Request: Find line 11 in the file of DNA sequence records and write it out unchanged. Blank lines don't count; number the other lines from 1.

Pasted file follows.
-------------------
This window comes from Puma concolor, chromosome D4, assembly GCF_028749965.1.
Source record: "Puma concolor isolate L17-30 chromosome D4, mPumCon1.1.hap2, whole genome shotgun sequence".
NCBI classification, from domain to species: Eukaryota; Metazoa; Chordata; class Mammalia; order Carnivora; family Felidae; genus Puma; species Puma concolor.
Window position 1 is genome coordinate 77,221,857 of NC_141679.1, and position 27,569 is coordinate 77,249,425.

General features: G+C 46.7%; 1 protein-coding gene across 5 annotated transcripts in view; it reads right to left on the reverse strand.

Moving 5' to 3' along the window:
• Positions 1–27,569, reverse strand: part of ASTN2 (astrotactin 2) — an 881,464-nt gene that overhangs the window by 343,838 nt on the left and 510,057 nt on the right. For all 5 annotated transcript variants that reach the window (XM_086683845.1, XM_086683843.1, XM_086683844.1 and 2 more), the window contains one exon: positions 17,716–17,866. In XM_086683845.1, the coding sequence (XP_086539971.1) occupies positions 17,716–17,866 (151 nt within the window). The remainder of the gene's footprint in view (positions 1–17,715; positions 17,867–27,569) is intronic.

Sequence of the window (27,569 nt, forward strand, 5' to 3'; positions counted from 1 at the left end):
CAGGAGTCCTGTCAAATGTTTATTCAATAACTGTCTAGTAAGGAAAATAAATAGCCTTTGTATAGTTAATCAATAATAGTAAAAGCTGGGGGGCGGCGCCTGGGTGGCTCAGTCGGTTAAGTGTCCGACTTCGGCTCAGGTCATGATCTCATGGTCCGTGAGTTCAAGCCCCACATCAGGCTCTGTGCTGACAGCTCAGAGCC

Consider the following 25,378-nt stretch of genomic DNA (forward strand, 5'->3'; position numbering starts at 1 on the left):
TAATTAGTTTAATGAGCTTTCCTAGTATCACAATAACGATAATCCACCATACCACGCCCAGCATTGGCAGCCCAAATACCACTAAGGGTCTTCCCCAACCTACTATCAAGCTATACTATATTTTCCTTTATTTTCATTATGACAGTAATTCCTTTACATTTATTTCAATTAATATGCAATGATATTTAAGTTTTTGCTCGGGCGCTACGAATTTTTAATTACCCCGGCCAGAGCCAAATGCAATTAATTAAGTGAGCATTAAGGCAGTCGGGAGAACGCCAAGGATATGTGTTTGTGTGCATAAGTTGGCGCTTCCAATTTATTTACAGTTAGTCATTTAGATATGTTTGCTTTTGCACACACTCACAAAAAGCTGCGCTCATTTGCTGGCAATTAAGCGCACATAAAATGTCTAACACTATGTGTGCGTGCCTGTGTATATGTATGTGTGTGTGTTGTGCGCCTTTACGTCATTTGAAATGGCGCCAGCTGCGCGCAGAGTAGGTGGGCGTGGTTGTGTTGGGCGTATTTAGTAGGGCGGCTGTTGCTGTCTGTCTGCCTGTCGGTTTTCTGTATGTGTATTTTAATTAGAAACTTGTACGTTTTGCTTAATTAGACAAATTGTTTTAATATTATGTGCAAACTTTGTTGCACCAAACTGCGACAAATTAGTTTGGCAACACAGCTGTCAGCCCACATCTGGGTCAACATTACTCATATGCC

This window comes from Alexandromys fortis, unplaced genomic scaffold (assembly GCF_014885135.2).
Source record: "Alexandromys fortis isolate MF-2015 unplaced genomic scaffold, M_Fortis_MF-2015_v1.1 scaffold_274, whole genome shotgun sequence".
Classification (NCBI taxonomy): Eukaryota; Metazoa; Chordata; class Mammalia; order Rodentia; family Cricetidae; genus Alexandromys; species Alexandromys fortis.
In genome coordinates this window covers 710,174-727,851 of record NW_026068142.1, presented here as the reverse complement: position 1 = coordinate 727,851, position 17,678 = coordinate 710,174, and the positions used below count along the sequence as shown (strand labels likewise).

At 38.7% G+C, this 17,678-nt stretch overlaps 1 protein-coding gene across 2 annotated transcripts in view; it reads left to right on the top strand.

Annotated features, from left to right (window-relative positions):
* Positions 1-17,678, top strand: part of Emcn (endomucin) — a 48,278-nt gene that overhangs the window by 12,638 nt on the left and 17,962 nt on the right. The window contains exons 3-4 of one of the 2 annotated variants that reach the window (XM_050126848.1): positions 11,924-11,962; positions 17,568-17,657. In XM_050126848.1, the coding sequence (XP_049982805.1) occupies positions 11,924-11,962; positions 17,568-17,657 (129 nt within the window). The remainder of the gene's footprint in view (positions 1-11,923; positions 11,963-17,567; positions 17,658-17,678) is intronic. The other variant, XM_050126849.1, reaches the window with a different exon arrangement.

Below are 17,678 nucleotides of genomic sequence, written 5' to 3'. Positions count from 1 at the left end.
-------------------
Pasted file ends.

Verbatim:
TAATTAGTTTAATGAGCTTTCCTAGTATCACAATAACGATAATCCACCATACCACGCCCAGCATTGGCAGCCCAAATACCACTAAGGGTCTTCCCCAACCTACTATCAAGCTATACTATATTTTCCTTTATTTTCATTATGACAGTAATTCCTTTACATTTATTTCAATTAATATGCAATGATATTTAAGTTTTTGCTCGGGCGCTACGAATTTTTAATTACCCCGGCCAGAGCCAAATGCAATTAATTAAGTGAGCATTAAGGCAGTCGGGAGAACGCCAAGGATATGTGTTTGTGTGCATAAGTTGGCGCTTCCAATTTATTTACAGTTAGTCATTTAGATATGTTTGCTTTTGCACACACTCACAAAAAGCTGCGCTCATTTGCTGGCAATTAAGCGCACATAAAATGTCTAACACTATGTGTGCGTGCCTGTGTATATGTATGTGTGTGTGTTGTGCGCCTTTACGTCATTTGAAATGGCGCCAGCTGCGCGCAGAGTAGGTGGGCGTGGTTGTGTTGGGCGTATTTAGTAGGGCGGCTGTTGCTGTCTGTCTGCCTGTCGGTTTTCTGTATGTGTATTTTAATTAGAAACTTGTACGTTTTGCTTAATTAGACAAATTGTTTTAATATTATGTGCAAACTTTGTTGCACCAAACTGCGACAAATTAGTTTGGCAACACAGCTGTCAGCCCACATCTGGGTCAACATTACTCATATGCC